The complex and unpredictable effects of the Covid-19 pandemic have served as a harsh wakeup call for decision-makers. Now, more than ever, the issue of societal wellbeing and sustainable development will take centre stage in social, political and business affairs.
Thanks to rapid technological advancements, we are witnessing an acceleration of a policy shift towards green economy. And as the world gradually recovers from the pandemic, we believe these changes are here to stay. This brings forth new, interesting investing themes:
1) The shift to electric vehicles (EVs);
2) Clean technology driven by China’s 2060 carbon neutrality target; and
3) Better financial inclusion through the digitalisation of financial services in Southeast Asia.
The EV revolution
In 2020, EV sales improved to 3.24 million units, up from the 2.26 million for the year prior. The main driver behind the boom is the surge in demand from Chinese consumers, where the country has been the world’s largest market since 2015.
As at end-December, there were almost five million EVs on the roads, according to the Chinese Ministry of Public Security. Of the 3.24 million EVs sold globally in 2020, 1.33 million were sold in China — marking a 62% increase since 2017. The country is currently the largest manufacturer in the world, producing 1.21 million units for the year.
China’s dominance in the EV space is largely due to the “carrot and stick” policy implementation. On the “carrot” side, the Chinese government has been trying to incentivise consumers to switch their vehicles to comparatively more expensive EVs through subsidies. As at end-2017, Chinese central and local authorities had already invested over RMB393 billion in the sector. Even as the government eventually reduces subsidies, the exemption of new energy vehicle (NEV) from the 10% purchase tax will still sustain sufficient demand.
On the “stick” side, the Chinese government has introduced an “NEV credit” regime to push for more supply, where Chinese car manufacturers will need to achieve a certain number of credits through meeting production quotas for EVs to avoid production suspensions for existing high fuel-consuming models.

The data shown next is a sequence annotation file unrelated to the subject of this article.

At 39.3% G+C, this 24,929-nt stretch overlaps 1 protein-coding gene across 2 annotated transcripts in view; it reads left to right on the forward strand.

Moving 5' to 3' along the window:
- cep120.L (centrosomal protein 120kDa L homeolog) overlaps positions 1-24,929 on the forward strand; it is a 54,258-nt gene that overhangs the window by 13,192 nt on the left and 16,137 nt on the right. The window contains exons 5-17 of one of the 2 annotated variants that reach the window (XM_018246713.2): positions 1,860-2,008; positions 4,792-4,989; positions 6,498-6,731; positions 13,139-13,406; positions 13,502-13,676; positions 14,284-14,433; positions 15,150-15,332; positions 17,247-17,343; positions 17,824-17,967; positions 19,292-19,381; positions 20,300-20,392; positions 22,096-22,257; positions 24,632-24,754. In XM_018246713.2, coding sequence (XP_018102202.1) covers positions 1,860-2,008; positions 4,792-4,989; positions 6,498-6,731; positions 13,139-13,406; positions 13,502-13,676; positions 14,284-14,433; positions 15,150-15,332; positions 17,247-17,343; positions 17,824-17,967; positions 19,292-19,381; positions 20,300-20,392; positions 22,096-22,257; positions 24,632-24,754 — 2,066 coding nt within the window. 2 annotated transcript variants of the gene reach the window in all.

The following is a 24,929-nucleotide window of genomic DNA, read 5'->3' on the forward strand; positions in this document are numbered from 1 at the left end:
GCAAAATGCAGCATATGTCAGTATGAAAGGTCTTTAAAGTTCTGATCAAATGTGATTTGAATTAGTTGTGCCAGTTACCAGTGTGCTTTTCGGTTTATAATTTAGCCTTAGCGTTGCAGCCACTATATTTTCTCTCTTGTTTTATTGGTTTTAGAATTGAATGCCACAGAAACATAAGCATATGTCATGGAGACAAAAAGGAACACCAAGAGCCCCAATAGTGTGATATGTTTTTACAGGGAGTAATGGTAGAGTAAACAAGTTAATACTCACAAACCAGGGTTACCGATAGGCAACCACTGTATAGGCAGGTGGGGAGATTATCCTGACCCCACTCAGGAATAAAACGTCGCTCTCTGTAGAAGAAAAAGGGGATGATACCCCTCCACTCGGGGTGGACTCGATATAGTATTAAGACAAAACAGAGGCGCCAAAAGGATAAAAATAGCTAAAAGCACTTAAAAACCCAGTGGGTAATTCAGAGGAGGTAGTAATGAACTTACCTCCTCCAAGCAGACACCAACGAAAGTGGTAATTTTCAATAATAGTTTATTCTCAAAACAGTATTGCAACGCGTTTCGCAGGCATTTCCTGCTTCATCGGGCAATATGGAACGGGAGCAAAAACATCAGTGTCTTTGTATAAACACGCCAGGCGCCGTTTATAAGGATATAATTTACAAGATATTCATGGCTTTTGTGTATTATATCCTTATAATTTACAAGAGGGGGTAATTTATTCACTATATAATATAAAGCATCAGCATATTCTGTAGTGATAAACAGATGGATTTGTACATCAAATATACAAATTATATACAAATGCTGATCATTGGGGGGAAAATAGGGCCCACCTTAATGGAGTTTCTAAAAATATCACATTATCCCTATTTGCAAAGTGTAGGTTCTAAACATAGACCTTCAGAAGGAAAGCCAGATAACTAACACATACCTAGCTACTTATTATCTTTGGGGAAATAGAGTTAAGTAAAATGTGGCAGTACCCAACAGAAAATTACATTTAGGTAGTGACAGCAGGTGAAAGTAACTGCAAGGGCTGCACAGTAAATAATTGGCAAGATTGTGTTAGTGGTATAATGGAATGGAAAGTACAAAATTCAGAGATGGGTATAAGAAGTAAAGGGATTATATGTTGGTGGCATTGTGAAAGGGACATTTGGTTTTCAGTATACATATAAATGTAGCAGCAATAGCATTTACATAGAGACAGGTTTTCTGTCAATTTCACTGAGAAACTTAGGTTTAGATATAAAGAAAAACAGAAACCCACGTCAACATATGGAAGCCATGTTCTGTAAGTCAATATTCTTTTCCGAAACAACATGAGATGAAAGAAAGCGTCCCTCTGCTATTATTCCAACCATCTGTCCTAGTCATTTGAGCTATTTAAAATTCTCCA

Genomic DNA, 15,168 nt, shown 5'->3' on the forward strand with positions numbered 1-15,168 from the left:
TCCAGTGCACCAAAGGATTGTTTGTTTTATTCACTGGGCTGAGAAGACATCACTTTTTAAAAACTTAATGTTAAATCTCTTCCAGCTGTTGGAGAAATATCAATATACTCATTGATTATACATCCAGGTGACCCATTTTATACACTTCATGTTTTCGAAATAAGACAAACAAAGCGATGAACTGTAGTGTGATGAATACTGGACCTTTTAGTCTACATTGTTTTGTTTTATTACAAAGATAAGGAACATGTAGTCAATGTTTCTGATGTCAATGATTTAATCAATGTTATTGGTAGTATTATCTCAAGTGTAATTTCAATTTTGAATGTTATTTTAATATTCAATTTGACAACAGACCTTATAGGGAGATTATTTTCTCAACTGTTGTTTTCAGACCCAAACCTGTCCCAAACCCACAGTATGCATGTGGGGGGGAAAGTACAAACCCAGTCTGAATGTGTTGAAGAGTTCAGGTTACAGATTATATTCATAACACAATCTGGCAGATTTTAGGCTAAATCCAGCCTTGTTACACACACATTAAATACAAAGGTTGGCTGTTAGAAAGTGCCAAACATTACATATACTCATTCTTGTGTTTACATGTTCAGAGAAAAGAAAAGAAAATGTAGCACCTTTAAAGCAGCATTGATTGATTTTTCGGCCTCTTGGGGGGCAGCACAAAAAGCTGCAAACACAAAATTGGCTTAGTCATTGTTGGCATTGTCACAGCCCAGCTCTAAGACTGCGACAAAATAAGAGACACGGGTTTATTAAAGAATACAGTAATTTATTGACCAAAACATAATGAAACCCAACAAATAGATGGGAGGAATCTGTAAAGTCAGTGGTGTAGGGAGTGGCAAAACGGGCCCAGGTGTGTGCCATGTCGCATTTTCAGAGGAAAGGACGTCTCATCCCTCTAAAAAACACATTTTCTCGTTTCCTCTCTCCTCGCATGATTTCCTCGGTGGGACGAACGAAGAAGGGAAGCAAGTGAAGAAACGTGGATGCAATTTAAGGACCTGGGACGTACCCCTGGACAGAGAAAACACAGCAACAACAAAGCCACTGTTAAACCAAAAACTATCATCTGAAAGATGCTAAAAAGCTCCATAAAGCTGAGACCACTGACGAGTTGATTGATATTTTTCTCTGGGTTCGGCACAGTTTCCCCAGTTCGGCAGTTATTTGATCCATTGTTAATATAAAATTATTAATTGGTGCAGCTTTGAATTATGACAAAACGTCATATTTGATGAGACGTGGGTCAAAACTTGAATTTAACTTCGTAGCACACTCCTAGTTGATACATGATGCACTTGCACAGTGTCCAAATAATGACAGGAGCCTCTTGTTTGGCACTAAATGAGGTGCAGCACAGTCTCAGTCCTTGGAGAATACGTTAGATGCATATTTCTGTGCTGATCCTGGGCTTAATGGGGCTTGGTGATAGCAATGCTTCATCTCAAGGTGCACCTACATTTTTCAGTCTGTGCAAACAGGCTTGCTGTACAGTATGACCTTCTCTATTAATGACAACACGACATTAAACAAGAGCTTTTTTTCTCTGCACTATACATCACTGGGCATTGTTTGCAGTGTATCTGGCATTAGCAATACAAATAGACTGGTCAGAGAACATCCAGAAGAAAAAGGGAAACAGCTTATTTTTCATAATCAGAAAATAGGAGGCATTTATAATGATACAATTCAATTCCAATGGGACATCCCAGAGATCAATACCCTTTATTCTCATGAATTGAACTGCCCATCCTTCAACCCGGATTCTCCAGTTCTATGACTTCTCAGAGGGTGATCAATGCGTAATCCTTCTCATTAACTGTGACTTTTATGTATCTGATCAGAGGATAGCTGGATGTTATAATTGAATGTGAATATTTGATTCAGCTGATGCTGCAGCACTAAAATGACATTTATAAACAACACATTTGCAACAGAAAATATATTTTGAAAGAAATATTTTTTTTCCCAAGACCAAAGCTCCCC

With supportive measures to boost demand, global EV volume is forecast to enjoy a 52% CAGR during 2021-2025. China will likely hold the majority share — 49% of the global EV market. Europe will likely account for 27% and the US will hold 14% by 2030.
Such a rapid growth in EV also presents investment opportunities. One of the key beneficiaries of the EV boom is the battery technology sector, where there will be significant increases in EV battery capacity. Technological advancements will play a huge role in reducing battery costs and increasing energy density gains, which will ultimately increase demand.
With the battery industry and upstream supply chain improving faster than expected, there has been consolidation among battery makers. The scale gains by the top five makers — all located in Asia — exceed the rest of the industry.
China’s green push
While technological advancement is the key driver to EVs becoming more accessible to the general public, this rapid expansion in demand would not take place without supportive government policies.
As we have witnessed from the Covid-19 pandemic, many of the societal pillars in place, such as the healthcare system, economy and community framework, were severely challenged. To rebuild these frameworks and be better prepared for future crisis, governments have recognised the need to step up their ESG adaptation measures. China, once again, will be a key player in all this.